Chesterton can be quoted profitably here: “A madman is not someone who has lost his reason but someone who has lost everything but his reason.” Madmen are entirely logically consistent, but have no valid premises from which to reason. So too with Rand, she celebrates reason, but doesn’t acknowledge that reason doesn’t provide her anything to work with. Why is unfettered capitalism more reasonable than communism? Why is either more reasonable than some arbitrary middle ground between the two? It’s like how Spock through around the word “logical” in Star Trek to mean “I approve”, and “illogical” to mean “I disapprove”.

Rand has no answers here, and (as Paul might say) it darkens her mind to the point that she’s able to believe that vacuous statements such as the following entail an entire moral system.

My morality, the morality of reason, is contained in a single axiom: existence exists—and in a single choice: to live.

Rand clearly believes that the “rational” approach to life is basically one of self-interest. And—fair enough, excluding divine revelation. But she lacks even the subtly to acknowledge that making a reasonable contribution to the public good—be it through volunteerism or taxes—might actually make one happier in the long run. She would be allergic even to the Epicurean idea that virtue itself has some contribution to human happiness.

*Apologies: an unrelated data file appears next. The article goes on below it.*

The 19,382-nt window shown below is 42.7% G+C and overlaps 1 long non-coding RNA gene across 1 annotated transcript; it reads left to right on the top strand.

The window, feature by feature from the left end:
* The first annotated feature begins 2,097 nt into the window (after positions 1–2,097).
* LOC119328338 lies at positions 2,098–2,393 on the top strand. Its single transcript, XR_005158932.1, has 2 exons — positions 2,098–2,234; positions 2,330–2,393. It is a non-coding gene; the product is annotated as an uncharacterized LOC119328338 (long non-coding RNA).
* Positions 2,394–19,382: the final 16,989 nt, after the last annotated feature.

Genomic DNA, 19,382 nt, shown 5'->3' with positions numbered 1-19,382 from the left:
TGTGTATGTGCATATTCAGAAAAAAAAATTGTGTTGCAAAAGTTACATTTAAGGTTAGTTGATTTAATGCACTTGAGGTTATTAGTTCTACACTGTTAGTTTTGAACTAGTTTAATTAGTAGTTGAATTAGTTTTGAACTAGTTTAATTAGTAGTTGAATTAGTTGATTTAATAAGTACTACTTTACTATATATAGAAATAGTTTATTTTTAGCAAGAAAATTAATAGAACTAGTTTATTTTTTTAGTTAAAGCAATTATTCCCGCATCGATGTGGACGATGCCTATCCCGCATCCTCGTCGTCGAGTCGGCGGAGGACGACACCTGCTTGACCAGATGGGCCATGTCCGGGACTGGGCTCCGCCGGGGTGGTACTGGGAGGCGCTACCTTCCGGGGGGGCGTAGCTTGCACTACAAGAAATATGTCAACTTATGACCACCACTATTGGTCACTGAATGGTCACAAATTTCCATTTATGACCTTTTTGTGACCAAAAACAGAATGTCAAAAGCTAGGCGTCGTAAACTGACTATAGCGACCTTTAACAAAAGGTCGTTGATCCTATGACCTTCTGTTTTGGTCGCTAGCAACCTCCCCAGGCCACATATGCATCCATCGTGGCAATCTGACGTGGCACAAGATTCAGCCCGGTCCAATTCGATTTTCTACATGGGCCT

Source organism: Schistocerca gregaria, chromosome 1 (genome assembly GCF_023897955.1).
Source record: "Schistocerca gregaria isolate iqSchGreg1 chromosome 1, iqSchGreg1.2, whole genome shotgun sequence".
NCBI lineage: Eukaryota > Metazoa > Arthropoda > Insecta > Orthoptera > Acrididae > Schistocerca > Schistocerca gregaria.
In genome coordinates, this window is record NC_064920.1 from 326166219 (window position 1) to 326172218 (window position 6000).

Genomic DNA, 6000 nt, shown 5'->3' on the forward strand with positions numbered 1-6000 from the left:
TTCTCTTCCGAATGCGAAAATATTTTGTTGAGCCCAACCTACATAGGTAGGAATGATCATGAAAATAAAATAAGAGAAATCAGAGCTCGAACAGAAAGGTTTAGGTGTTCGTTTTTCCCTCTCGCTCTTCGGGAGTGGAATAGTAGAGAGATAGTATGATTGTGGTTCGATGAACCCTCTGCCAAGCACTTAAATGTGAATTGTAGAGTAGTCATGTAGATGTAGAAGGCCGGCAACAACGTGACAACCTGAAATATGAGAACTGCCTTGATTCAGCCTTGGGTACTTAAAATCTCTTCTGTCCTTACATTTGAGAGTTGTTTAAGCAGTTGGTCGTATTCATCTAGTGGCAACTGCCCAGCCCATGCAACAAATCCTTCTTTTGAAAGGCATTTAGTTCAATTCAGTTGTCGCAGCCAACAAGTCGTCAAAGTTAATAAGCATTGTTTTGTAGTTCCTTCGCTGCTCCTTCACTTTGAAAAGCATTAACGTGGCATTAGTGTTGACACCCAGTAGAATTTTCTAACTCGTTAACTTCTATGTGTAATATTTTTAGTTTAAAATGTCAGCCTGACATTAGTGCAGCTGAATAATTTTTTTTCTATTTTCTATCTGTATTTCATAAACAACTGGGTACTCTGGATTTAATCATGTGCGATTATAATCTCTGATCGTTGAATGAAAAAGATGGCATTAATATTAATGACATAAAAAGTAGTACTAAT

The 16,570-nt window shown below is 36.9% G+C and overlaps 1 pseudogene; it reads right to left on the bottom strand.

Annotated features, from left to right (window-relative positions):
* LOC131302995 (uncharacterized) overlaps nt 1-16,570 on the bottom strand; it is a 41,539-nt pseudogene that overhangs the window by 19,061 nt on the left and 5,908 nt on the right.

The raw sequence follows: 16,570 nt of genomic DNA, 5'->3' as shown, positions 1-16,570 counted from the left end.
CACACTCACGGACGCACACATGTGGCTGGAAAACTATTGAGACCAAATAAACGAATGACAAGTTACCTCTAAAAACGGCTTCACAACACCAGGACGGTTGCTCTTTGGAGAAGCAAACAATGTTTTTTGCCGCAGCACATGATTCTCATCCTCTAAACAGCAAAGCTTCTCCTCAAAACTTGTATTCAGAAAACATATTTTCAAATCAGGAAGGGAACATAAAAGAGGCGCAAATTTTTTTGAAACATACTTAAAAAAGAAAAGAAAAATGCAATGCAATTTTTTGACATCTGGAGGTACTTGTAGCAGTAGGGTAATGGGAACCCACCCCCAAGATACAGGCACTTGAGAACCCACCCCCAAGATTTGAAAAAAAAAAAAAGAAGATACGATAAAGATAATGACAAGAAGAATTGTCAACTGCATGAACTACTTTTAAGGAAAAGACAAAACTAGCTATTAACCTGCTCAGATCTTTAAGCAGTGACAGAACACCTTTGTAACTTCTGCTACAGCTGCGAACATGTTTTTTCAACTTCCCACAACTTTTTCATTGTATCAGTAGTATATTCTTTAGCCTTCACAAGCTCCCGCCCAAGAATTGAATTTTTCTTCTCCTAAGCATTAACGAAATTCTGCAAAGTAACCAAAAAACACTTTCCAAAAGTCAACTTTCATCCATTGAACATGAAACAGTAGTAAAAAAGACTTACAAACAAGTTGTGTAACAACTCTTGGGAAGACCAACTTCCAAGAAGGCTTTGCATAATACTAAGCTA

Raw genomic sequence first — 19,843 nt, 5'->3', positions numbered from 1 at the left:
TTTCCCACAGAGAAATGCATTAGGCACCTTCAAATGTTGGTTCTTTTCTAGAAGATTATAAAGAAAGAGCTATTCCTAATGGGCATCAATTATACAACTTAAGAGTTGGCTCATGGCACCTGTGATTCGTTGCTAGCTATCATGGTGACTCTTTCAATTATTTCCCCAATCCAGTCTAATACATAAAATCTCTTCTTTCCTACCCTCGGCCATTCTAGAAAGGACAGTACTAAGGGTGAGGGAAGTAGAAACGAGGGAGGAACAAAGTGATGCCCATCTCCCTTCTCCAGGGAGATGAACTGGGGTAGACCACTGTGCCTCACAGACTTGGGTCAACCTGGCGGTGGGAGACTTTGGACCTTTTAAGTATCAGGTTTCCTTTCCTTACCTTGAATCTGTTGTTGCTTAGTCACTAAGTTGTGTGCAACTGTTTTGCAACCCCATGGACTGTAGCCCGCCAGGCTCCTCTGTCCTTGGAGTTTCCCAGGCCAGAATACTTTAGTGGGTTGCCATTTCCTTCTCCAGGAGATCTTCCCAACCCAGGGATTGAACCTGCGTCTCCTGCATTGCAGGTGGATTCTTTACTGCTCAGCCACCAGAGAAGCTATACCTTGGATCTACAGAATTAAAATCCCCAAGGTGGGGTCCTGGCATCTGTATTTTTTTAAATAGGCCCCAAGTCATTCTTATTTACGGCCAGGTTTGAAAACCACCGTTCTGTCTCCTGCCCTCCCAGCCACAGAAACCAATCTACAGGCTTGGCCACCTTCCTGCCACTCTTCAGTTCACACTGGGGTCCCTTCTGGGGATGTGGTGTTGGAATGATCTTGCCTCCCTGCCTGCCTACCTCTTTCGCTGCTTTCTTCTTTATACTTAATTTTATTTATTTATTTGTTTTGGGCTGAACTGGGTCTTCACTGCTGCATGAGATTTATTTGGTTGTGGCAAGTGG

Of course this is represented as being true to oneself, the high ideal of individualistic cultures.

Accept the fact that the achievement of your happiness is the only moral purpose of your life, and that happiness—not pain or mindless self-indulgence—is the proof of your moral integrity, since it is the proof and the result of your loyalty to the achievement of your values.